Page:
Here in the U.S. and around the world, women are severely underrepresented in STEAM fields—career fields that are expected to grow more than 9 million jobs by 2022. No surprise, both women and men are needed to fill those jobs and we, individually and collectively, must do our part to begin to narrow the gap, especially among African American youth.
For African American communities, integrating young women in science and technology begins with planting the seed at an early age, nurturing that seed to show the impossible is possible and, cultivating girls to become a part of those fields. Ever shifting, the formative and impressionable years between teen and young adult are a principal cause for why young girls are looking away from STEAM.
Ford remains committed to inspiring young people to seek knowledge, be curious, solve problems and—like Henry Ford himself—make their dreams of a better world come true.
Whether parent, educator, leader, STEAM alum, or just someone who cares about the village and its children, you can play a role in supporting an up-and-coming generation of young girls interested and desirous to pursue a career in STEAM.
Let’s unite as one to stimulate, inspire and change a life. At the end of the day, we’re all stakeholders in the future and success of our children.
Rajoielle “Raj” Register leads cross brand strategy and growth audience marketing at Ford Motor Company. A proud STEAM (Science, Technology, Engineering, Arts, Mathematics) graduate, Raj embraces her education advocacy and is especially passionate about advancing impactful educational initiatives as highlighted by her oversight of visionary community programs that support HBCUs (Historically Black Colleges and Universities) and STEAM.
In an effort to encourage young people to pursue and succeed in STEAM careers (Science, Technology Engineering, the Arts and Mathematics), Ford announced a new quarterly column dedicated to showcasing opportunities in STEAM. The column will appear on BlackPressUSA.com and will be available to NNPA members through the NNPA Newswire.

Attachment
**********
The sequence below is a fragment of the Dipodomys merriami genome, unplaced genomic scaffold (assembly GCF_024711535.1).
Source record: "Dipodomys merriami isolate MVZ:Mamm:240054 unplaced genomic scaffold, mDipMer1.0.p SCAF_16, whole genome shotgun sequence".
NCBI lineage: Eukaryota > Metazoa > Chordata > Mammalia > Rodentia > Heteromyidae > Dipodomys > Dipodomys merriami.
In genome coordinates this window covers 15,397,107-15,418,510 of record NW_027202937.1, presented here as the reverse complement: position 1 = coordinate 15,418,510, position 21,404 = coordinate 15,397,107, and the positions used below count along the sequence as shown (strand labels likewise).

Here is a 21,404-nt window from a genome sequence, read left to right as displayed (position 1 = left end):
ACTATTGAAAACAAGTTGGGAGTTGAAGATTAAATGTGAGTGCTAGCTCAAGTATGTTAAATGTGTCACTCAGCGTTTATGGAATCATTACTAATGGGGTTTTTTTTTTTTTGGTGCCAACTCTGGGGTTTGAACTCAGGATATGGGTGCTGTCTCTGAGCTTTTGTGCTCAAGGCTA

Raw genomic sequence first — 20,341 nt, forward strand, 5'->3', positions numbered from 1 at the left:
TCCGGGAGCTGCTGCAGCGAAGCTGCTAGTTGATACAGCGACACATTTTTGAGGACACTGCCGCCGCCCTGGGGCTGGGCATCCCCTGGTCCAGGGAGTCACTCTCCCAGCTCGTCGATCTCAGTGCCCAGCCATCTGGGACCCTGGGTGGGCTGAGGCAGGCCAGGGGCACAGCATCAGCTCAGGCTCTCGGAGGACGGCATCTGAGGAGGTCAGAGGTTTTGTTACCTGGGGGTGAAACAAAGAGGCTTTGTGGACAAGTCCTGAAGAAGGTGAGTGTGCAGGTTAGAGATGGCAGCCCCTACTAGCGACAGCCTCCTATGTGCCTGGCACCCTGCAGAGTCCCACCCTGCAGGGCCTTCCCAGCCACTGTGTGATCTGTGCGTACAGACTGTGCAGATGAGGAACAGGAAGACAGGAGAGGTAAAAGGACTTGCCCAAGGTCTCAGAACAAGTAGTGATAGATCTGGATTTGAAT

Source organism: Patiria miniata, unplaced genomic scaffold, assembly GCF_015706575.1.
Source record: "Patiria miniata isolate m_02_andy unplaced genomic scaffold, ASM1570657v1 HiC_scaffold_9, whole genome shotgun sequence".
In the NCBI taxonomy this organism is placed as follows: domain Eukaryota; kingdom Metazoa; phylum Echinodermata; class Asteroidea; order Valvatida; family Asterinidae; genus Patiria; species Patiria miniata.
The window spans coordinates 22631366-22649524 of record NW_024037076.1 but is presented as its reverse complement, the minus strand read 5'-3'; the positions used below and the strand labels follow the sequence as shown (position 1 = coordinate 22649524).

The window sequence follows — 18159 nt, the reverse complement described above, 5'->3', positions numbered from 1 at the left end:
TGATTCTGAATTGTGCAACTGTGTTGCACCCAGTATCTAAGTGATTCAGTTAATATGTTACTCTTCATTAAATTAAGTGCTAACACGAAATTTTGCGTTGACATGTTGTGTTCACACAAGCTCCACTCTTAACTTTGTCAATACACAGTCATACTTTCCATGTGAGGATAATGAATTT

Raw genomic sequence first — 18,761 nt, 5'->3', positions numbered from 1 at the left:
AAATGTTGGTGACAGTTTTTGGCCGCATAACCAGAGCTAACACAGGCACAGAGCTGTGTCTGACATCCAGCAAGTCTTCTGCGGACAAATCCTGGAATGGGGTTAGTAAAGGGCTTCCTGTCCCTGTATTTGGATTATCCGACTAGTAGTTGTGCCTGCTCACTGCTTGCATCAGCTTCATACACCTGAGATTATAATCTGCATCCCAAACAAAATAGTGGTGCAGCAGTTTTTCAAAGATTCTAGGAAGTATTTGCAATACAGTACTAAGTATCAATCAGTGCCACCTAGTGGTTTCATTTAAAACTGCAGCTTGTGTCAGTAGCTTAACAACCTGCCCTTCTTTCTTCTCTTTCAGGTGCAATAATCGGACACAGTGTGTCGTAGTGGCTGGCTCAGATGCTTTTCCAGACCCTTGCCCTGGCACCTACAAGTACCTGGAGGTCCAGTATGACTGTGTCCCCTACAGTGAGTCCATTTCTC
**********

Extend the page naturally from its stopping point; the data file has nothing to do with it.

The NNPA is a trade group that represents more than 200 Black-owned media companies, operating in the United States; the member publications reach more than 20 million readers, combined, in print and online every week.
The new column will begin in March.
“Rest assured, this will not be a self-serving platform,” said Renah Carlisle, a sales zone manager for Ford’s Phoenix Region. “Both Ford and the NNPA support STEAM initiatives and it is a reminder to our children, that the impossible is possible.”
This year, there will be more than 8 million jobs available in STEAM and the federal government alone will need an additional 10,000 workers for information technology and cybersecurity, Carlisle said.
“In tandem with other programs and initiatives, with the launch of this new STEAM column, we’re excited to not only put a focus on an important issue impacting our youth, but to also offer [another avenue] to increase awareness, consideration and participation in exciting, dynamic career opportunities available to all young people everywhere,” said Carlisle, in a press statement about the new STEAM column.
NNPA President and CEO Dr. Benjamin F. Chavis Jr., said that the NNPA was excited to join Ford in this important conversation about the future of our youth.
“Across the country, our members serve as the voice and advocate for the communities they serve,” said Chavis, in a press statement about the new STEAM column. “The unsettling fact that every 26 seconds a student drops out of high school should be impetus enough for leaders, mentors and all who care about the future of our youth to develop a pipeline for future leaders in STEAM careers.”
The statement continued: “Both NNPA and Ford share a mutual commitment and support for STEAM initiatives and are excited to support innovation, differentiation and opportunities that help our youth ‘Go Further’ in tech,” and explore the limitless potential of the future.